by Steve Wood
June 18, 1999
In the course of researching several columns on older Macs over the last year, the disappearance of vintage Macintosh software for vintage Macs has repeatedly been noticeable. Titles that worked well on Mac Classics, SE's, and other machines but are outdated by more recent system and other software releases simply disappear from the software archives and Macintosh web sites. If you are a vintage Mac user, you probably have had the experience of updating a shareware/software to the latest version only to find out that it doesn't work on your beloved, aging Mac! Pity the poor soul who doesn't have the previous version archived on disk somewhere!
One of the great strengths of Macintosh shareware has been the UMICH, AMUG, and Info-Mac archives. But all archives seem to face the same problem: sufficient storage space. All periodically clear outdated and unused archives. This cycle can happen as quickly as six months after a posting. Keeping archives up to date is a necessary process. But, we users of vintage Macs are in a real quandary as to where to find software beyond basic system software that Apple keeps available. Vintage commercial software is even a tougher proposition.
While writing the piece Trends in Shareware, I was reminded of how interesting I found reading The Macintosh Bible's description of System 7.5 Envy (5th edition, pg. 117). It described how System 6-7.1 users could have many of the features of System 7.5 by using sharewares. System 7.5 was described at the time of its release by some writers as the adoption or absorption of many sharewares into the OS. Menu Choice (91K) became Apple Menu Options (which previously competed as a shareware with BeHierarchic), Extensions Manager (40K), and Windowshade (39K) were all directly brought into the Mac OS. It also added the functionality of AppDisk (10K) (RAM disk in memory control panel), EasyPrint (Desktop Printers), PasteIt Notes (Stickies), SuperClock! (19K) (The clock on your menu bar!), and Find Pro III.
You could go to the MIT Hyperarchive and search for the titles that were incorporated into the OS. I did, and they aren't there. AMUG fared slightly better with three of the eight titles still posted. ZDNet seems to be the savior of vintage software, possibly the possessor of incredible storage space, or having an archivist either out to lunch or one that appreciates vintage software, carrying seven of the eight programs mentioned in the System 7.5 Envy sidebar. I hope no one there reads this column and decides preserving those titles isn't really necessary anymore.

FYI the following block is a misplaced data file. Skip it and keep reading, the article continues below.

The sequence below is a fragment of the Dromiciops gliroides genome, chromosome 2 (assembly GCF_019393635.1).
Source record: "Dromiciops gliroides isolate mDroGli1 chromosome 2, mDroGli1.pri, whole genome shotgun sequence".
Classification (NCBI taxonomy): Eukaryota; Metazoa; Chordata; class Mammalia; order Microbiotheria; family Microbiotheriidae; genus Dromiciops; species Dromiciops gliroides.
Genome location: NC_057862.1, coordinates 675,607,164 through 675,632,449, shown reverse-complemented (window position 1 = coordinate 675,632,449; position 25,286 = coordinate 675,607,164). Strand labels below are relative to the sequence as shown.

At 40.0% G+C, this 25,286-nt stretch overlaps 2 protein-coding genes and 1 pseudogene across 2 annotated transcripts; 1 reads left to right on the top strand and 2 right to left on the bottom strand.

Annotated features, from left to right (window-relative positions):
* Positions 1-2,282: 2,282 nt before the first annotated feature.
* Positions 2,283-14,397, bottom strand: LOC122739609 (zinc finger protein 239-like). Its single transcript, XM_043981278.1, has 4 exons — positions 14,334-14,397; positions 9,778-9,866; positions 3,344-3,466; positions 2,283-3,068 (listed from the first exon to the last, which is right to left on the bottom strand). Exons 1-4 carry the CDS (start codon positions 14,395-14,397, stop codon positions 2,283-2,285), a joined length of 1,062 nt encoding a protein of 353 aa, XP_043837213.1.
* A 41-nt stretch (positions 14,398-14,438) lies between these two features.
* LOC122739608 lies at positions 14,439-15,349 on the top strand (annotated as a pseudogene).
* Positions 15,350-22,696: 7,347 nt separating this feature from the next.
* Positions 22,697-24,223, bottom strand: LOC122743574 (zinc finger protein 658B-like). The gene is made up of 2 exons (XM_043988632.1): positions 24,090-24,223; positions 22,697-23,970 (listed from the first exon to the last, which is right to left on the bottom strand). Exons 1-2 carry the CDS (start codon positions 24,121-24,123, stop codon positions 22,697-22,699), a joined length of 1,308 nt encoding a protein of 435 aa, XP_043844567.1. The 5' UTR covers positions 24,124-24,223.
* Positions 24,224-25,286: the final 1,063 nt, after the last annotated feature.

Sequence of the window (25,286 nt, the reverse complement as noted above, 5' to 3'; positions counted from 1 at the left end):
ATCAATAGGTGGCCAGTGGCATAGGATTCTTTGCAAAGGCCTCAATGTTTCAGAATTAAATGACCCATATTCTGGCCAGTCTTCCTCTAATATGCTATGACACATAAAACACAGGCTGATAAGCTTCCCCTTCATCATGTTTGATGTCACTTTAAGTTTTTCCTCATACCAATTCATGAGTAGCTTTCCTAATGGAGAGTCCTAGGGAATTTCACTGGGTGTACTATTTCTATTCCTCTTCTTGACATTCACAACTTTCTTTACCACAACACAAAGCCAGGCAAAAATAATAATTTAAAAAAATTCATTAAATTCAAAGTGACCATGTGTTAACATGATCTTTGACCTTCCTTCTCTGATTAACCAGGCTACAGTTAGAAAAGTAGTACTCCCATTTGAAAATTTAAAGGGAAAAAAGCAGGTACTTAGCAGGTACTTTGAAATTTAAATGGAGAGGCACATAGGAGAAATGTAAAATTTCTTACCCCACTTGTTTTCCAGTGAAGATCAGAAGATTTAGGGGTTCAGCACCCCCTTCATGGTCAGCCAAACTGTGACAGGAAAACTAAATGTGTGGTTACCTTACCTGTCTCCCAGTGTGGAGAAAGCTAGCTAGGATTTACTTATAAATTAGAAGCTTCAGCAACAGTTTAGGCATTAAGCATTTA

Commercial applications of old are almost impossible to find...legally. A reader wrote last year after reading the MacTimes column, SE Fever, wanting to know where he could find an older copy of PageMaker (2.0 or 3.0) or Ready Set Go! 4.5 or older to run on a Mac SE. He'd worked years ago at an ad agency where they used 2 Mac SEs to do all of their work with PageMaker and Illustrator 88! Needless to say, I didn't have a lot of answers for him, other than looking to the Vintage Macs mailing list. He did eventually find what he needed, however.
That reader's dilemma in finding a compatible version can be a real problem. Sometimes commercial software concerns still carry older versions, but that's the exception rather than the rule. Posting of commercial software for download from private sites or archives is a clear violation of copyright and licensing. A good deal of software swapping goes on in the newsgroups and a consolidated vintage software exchange site might give folks the applications they need.
For the readers who are now incredulously looking at this piece in disbelief, wondering who in their right mind would choose to work at 8-16 MHz, let me give this personal example. Often in my classroom, my hot-rod 7500 (actually a 7500/G3) that sits by my teaching station is in use by a student when I need to record a few grades on my old, old copy of GradeBook Plus. I've frequently been known to keep one of the extra SE's equipped with a zip drive close by and enter grades on it. Entering grades is a slow, tedious process that does not lend itself to outrunning even an 8 MHz Mac SE.
Years ago, in what now seems like another life, I was an avid gardener turned small farmer (in stature, acreage, and profits :-). One of the organizations I avidly supported was Kent and Diane Whealy's Seed Saver Exchange. The SSE was and is dedicated to preserving seed germplasm for the future. Commercial seed giant Pioneer Hybrid saw enough merit in the idea to substantially underwrite some of the organization's expenses for several years. It was that important. Much like the fictional extinction of an insect that produced a cancer curing agent in the movie Medicine Man, the "extinction" of seed could leave future generations without the germplasm to breed resistant plants to various blights, insects, and diseases. (I still remember the southern corn leaf blight which destroyed much of the U.S. corn crop in 1970 due to lack of genetic diversity!)